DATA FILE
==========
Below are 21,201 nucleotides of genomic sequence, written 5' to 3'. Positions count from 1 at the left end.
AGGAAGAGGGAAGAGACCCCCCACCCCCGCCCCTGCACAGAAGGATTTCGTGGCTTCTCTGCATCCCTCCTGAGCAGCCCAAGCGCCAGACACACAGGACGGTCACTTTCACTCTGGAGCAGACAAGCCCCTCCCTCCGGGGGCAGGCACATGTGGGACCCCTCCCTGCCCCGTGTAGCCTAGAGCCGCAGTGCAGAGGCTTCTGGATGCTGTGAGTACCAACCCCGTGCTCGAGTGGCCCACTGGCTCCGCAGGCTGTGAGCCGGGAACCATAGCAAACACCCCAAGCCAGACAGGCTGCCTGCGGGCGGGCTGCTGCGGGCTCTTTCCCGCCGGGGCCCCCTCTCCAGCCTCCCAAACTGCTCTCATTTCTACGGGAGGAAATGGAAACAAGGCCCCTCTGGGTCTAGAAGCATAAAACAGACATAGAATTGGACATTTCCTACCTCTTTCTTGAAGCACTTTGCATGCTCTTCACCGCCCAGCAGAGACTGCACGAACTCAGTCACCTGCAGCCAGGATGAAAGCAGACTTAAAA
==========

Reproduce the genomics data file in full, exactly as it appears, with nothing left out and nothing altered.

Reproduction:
Below are 21,201 nucleotides of genomic sequence, written 5' to 3'. Positions count from 1 at the left end.
AGGAAGAGGGAAGAGACCCCCCACCCCCGCCCCTGCACAGAAGGATTTCGTGGCTTCTCTGCATCCCTCCTGAGCAGCCCAAGCGCCAGACACACAGGACGGTCACTTTCACTCTGGAGCAGACAAGCCCCTCCCTCCGGGGGCAGGCACATGTGGGACCCCTCCCTGCCCCGTGTAGCCTAGAGCCGCAGTGCAGAGGCTTCTGGATGCTGTGAGTACCAACCCCGTGCTCGAGTGGCCCACTGGCTCCGCAGGCTGTGAGCCGGGAACCATAGCAAACACCCCAAGCCAGACAGGCTGCCTGCGGGCGGGCTGCTGCGGGCTCTTTCCCGCCGGGGCCCCCTCTCCAGCCTCCCAAACTGCTCTCATTTCTACGGGAGGAAATGGAAACAAGGCCCCTCTGGGTCTAGAAGCATAAAACAGACATAGAATTGGACATTTCCTACCTCTTTCTTGAAGCACTTTGCATGCTCTTCACCGCCCAGCAGAGACTGCACGAACTCAGTCACCTGCAGCCAGGATGAAAGCAGACTTAAAA